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Friday, July 1, 2011

'The Hangover Part II'

Yet more proof that booze kills your brain cells


Any serious drinker knows that feeling of waking up in the morning so desperately hungover you feel like a reanimated corpse, and the groaning, quivering vow to never touch the stuff again. That resolve usually only lasts until your dehydrated brain has forgotten the sensation of slamming up against your skull. Then it's, "Sure, pour me another!"

The Hangover Part II Rating: (2.5 out of 5)
★ ★ ½
The Hangover Part II
Unfinished monkey business: More moronic japes and lazy jokes as Alan (Zach Galifianakis), Phil (Bradley Cooper) and Stu (Ed Helms) decamp to Bangkok in "The Hangover Part II." © 2011 WARNER BROS. ENTERTAINMENT INC. AND LEGENDARY PICTURES

Director: Todd Phillips
Running time: 102 minutes
Language: English
Now Showing
[See Japan Times movie listing]

So it is with Hollywood sequels: We pay our money for "The Matrix: Revolutions," "Ocean's Thirteen" or — shudder — "Star Wars: Episode 1," and walk out feeling like we just met the dim-witted inbred cousin of a movie we really liked. We convince ourselves we won't get fooled again, but then along comes something like "The Hangover Part II" and, despite all common sense, we start thinking, "Hey, that could be pretty cool — like the first one."

Hope springs eternal, but "The Hangover Part II" is to "The Hangover" as Spam is to pig. To be fair, director Todd Phillips' sequel to his 2009 hit does provide some laughs, just not nearly as many as before. But can a film with a drug-dealing, cigarette-smoking monkey be all bad? (Hold that thought.)

The premise is flat-out identical to the first film: There's a bachelor party, a blackout, and the bleary next morning, when buddies Stu, Phil and Alan (Ed Helms, Bradley Cooper and Zach Galifianakis) have to figure out what the hell happened, find a missing friend, deal with kidnappers, cops, and call girls, and make it back to the wedding on time. "The Hangover Part II" isn't so much a sequel as a remix.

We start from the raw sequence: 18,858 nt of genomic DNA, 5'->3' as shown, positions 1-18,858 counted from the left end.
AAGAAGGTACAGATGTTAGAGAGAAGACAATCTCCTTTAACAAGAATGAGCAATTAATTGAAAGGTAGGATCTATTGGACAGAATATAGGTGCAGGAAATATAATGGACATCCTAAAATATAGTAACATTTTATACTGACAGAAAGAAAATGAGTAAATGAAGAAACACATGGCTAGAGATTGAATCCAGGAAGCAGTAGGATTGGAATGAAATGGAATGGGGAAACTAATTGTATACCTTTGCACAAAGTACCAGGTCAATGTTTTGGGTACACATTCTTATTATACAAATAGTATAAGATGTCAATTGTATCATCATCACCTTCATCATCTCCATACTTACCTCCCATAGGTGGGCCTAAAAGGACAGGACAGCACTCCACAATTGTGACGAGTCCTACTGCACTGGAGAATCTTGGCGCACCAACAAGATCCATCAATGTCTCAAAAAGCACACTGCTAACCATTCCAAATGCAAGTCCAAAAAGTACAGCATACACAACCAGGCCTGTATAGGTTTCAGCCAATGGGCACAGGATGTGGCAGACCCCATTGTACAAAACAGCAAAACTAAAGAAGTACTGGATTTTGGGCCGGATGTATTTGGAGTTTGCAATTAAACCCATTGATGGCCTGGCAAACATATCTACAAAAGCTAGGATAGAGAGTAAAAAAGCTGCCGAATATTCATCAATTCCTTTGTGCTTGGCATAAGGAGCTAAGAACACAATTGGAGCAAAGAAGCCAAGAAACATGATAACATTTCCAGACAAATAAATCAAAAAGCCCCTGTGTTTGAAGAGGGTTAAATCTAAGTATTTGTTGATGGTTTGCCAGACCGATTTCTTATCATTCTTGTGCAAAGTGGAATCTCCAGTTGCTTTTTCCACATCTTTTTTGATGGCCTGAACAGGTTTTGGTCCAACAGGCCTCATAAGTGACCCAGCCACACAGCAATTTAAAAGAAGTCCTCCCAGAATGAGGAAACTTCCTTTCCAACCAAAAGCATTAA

Ken Jeong returns as flaming gangster Mr. Chow, Jamie Chung usurps Heather Graham as Stu's hot bride-to-be, and even Mike Tyson is back for the ride, doing the worst rapping you will ever hear by someone who isn't white. The antics this time involve a lost weekend in Bangkok, which easily rivals the first film's Las Vegas in offering maximum debauchery for your dollar, although the filmmakers find little in the way of local color, beyond the inevitable lady-boy jokes. (They save the Ping-Pong balls for the closing credits.)

The best thing about the new "Hangover" remains the casting: The three leads each have very different comedic styles, which play well off each other. Cooper, as the alpha-dawg "player" of the group, has the easy charm and self-deprecating wit of a young Jeff Bridges, and his presence may also explain the large female fan base for this guys-behaving-badly bromance. (See the upcoming "Bridesmaids" for a hilarious chick-flick riposte.)

Helms has a great line in prissy uptightness as pussy-whipped dentist Stu, while Galifianakis, as immature geek Alan, remains off in his own little universe. Galifianakis stole the first film, and although he's even more annoying this time, the script lets him down, providing few of those offbeat lines that play to his stone-cold sense of the absurd.

Writers Jon Lucas and Scott Moore are absent this time, and the film suffers for it. The humor is crueler and cruder, and symptomatic is the "happy" ending, which seems to forget that one character has had his life and career ruined by dismemberment. Ah well, on to the closing montage of debauched pics from the Soi Cowboy red-light district!

Amidst the jokes, the franchise rather surprisingly has a message as well. In its one serious moment, Phil puts his arm around a shaken Stu, who is recalling his humiliating night of passion with a lady-boy, and offers him this advice: "Forget about it. I've done so much f-cked-up sh-t. I just forget about it." Denial and repression as the key to happiness in life! Now here's a movie that really understands the American male.


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